'I Was a Dealer's Old Lady'
Clip Job: an excerpt every day from the Voice archives. May 3, 1973, Vol. XVIII, No. 18
A dealer's old lady by Elaine Louie
I was a dealer's old lady, as were many of my friends. We were part of the radical chic. We weren't gunmolls. On the contrary, we were middle-class women gone vaguely hip. Some of us taught school trying to radicalize education in America; Mary was a model; Hazel was an astrologer; Eloise is a crochet artist, selling her clothes at Serendipity; and Patricia is a free-lance artist and photographer. Nonetheless we fell in love with dealers, although we didn't do it purposefully.
Presumably we fell in love with the man, but falling in love these days is committing yourself to a life-style. So either overlooking the hazards or blithely succumbing to sex, dope, and revolution, we chose men who just happened to be dealers only to discover that dealers are the subtlest of chauvinists. Or, as Hazel my astrologer put it, "I know he loved me. I know he respected me, but I was only as free as I was allowed to be." The word is "allowed" because dealing is a male-dominated trip. It's a gentle chauvinistic world tucked somewhere between capitalism and sheer adventure. And who, mythically speaking, have been our capitalists and our adventurers? Men, of course.
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Dealers' women, then, are as conditioned as everyone else. Rather than attach ourselves to a corporate genius, and failing to find a rich artist, we marry dealers. No Westchester Man for us. We reject capitalism in the straight sense only to be capitalists all over again. We call it survival against the system, kidding ourselves, of course, since dealing is nothing but a money-making trip. Or, in radical rhetoric, a piggy trip, and so we oink too.
The rationale of radical righteousness re drugs goes like this. Coke dealers risk heavy penalties since cocaine and junk are, in some states, considered hard drugs; therefore, they're considered "heavies." However, dealing grass, hashish, and the psychedelics is okay since these drugs change consciousness, so to speak. Dealers cite Leary, Alpert, Huxley, and Don Juan the Yaqui Indian as high priests. Therefore, dealing is not only revolutionary, it's spiritual. Further, argues one musician/dealer now incarcerated, it's from the earth, therefore organic and deserving to be recycled. But the alleged revolutionary quality of dealing is that it's outside the system. Though we call it revolutionary, others call it criminal, and once grass is legalized wherein lies the revolution?
The leisurely quality of dealing your way to riches is seductive. The money's made not from 9 to 5, but from noon to dawn, the civilized hours. And there's a freedom in not taking orders and not hearing the shriek of an alarm clock. Seeking romance, we want sensuality; surely dealing has that sensual aura as part of its mystique.
Further, dealers and their women like adventure. In a Nixon era, things look pretty bleak. So dealers create their own adventures by whizzing off to far-off places usually to score some dope, but sometimes to vacation. They'll go to Mexico for a super scam or South America to sell 1000 tabs of acid. Clearlight goes for $1 a tab here, and $5 a tab in Rio de Janiero. A thousand tabs, bought at $750 here, plus air fare which is another $750, is a $1500 investment. But the gross profit is $5000, rendering the initial investment a mere pittance. Conversely, a gram of 85 per cent pure cocaine can be bought directly from the Bolivian Indian for as low as $3 and sold in New York City at $70. Even a toddler can see dealing makes money.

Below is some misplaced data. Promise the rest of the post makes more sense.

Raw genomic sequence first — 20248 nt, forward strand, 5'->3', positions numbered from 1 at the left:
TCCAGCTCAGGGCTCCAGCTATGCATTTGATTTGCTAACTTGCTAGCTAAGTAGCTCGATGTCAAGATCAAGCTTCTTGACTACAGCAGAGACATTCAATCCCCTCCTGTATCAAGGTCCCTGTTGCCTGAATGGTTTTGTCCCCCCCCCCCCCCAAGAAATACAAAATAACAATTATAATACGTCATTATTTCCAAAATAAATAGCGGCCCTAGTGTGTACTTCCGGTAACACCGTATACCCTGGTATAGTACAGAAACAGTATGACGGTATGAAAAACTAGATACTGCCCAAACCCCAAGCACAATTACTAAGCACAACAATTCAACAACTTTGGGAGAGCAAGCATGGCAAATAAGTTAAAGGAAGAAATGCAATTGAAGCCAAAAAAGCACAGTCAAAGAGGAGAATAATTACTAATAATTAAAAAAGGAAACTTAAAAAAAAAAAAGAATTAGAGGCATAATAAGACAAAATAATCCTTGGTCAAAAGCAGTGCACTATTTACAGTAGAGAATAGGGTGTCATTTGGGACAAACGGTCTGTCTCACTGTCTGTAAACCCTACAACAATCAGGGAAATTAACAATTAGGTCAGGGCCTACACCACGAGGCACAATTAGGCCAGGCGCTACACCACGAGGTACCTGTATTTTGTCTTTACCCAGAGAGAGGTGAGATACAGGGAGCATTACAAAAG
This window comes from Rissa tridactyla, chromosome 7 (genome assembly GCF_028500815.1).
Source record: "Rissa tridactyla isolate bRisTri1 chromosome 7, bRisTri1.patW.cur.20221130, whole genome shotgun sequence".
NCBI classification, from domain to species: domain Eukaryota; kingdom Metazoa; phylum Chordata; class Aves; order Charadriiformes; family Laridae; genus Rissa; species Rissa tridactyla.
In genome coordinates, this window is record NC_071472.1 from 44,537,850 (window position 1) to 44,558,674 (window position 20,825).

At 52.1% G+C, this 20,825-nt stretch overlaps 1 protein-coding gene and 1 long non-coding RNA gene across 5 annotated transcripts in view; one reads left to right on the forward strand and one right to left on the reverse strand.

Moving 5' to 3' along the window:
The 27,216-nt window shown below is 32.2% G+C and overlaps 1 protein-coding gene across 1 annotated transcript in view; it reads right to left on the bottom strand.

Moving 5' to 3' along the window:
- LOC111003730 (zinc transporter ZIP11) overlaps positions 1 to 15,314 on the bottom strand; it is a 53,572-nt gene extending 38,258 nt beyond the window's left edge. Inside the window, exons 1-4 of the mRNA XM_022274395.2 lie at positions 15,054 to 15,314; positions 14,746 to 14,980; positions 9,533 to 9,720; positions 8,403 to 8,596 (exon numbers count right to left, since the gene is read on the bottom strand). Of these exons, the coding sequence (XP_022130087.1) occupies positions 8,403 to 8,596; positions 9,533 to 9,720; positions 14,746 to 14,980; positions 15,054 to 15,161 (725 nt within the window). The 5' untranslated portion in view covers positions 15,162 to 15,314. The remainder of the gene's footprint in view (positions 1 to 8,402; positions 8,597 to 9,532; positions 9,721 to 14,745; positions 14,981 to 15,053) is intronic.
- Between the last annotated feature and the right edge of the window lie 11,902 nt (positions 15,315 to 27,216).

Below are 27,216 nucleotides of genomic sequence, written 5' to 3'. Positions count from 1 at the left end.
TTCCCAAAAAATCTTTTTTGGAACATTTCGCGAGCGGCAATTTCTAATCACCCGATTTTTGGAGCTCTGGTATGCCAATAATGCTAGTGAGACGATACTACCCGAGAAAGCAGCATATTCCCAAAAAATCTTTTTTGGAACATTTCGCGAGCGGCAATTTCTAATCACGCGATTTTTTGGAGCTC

Even if the woman doesn't go along for the ride, she's vicariously an essential part of the adventure. She answers the phone, the recipient of loving, paranoid messages.
"I love you." "Where are you?" "Mexico." "What's happening?" "It's heavy." "What'll I tell your friends?" "It's happening."
...All dealers' women have at one time or another threatened divorce or separation in order to get them to stop dealing. Just one more scam, the dealers plead. Some Colombian is coming in cheap. There's a field of grass in Michoacan just waiting to be plucked. Someone's fronting me three kilos of coke. Always one more fortune to be made. And they look at us lovingly and agree with us. Right, you're absoLUTEly right. It's a nowhere scene. I'm tired, you're tired, we're getting paranoid. (Once I saw my husband levitate two inches off the waterbed in a pique of paranoia.) But just one more time. No, of course I don't want to be a dealer forever. Yes I do want to play music, or write, or travel, and yes, I want to have time to play with the kids.
The communal notion of having a man partake as a full-time parent is one of the enticements of being with a dealer. He's home! This almost compensates for the lack of privacy, because in true romantic fashion, we choose the romance of a new idea over the more staid notion of territory and privacy. We're not plain old housewives and mothers. We're counter-culture people. Our children shall know their fathers. And their fathers' customers.
One crisp fall afternoon, we went to visit a friendly dealer who lives on West 10th Street. He was cleaning house -- without bitching. His wife and sister-in-law had gone swimming at the Carmine Street pool. This same dealer was also a beautiful father. Until he was busted for the fourth time, tried, convicted, and sentenced.
[Each weekday morning, we post an excerpt from another issue of the Voice, going in order from our oldest archives. Visit our Clip Job archive page to see excerpts back to 1956.]
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